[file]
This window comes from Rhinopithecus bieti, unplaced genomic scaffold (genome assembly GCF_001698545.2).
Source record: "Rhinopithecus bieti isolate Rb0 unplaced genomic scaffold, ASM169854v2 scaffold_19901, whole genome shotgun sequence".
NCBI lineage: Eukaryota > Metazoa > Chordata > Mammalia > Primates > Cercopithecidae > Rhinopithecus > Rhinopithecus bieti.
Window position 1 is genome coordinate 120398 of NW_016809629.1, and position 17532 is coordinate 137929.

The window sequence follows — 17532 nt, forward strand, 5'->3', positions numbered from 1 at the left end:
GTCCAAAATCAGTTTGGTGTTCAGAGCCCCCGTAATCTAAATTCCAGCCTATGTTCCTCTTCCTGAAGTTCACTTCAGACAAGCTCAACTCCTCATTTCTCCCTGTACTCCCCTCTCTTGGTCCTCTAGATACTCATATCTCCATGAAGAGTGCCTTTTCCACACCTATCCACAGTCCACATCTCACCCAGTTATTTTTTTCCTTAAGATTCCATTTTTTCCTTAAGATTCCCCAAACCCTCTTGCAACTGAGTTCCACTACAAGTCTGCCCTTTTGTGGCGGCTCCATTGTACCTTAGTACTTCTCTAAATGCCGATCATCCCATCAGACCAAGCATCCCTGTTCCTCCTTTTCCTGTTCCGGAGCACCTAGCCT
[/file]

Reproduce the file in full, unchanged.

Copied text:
This window comes from Rhinopithecus bieti, unplaced genomic scaffold (genome assembly GCF_001698545.2).
Source record: "Rhinopithecus bieti isolate Rb0 unplaced genomic scaffold, ASM169854v2 scaffold_19901, whole genome shotgun sequence".
NCBI lineage: Eukaryota > Metazoa > Chordata > Mammalia > Primates > Cercopithecidae > Rhinopithecus > Rhinopithecus bieti.
Window position 1 is genome coordinate 120398 of NW_016809629.1, and position 17532 is coordinate 137929.

The window sequence follows — 17532 nt, forward strand, 5'->3', positions numbered from 1 at the left end:
GTCCAAAATCAGTTTGGTGTTCAGAGCCCCCGTAATCTAAATTCCAGCCTATGTTCCTCTTCCTGAAGTTCACTTCAGACAAGCTCAACTCCTCATTTCTCCCTGTACTCCCCTCTCTTGGTCCTCTAGATACTCATATCTCCATGAAGAGTGCCTTTTCCACACCTATCCACAGTCCACATCTCACCCAGTTATTTTTTTCCTTAAGATTCCATTTTTTCCTTAAGATTCCCCAAACCCTCTTGCAACTGAGTTCCACTACAAGTCTGCCCTTTTGTGGCGGCTCCATTGTACCTTAGTACTTCTCTAAATGCCGATCATCCCATCAGACCAAGCATCCCTGTTCCTCCTTTTCCTGTTCCGGAGCACCTAGCCT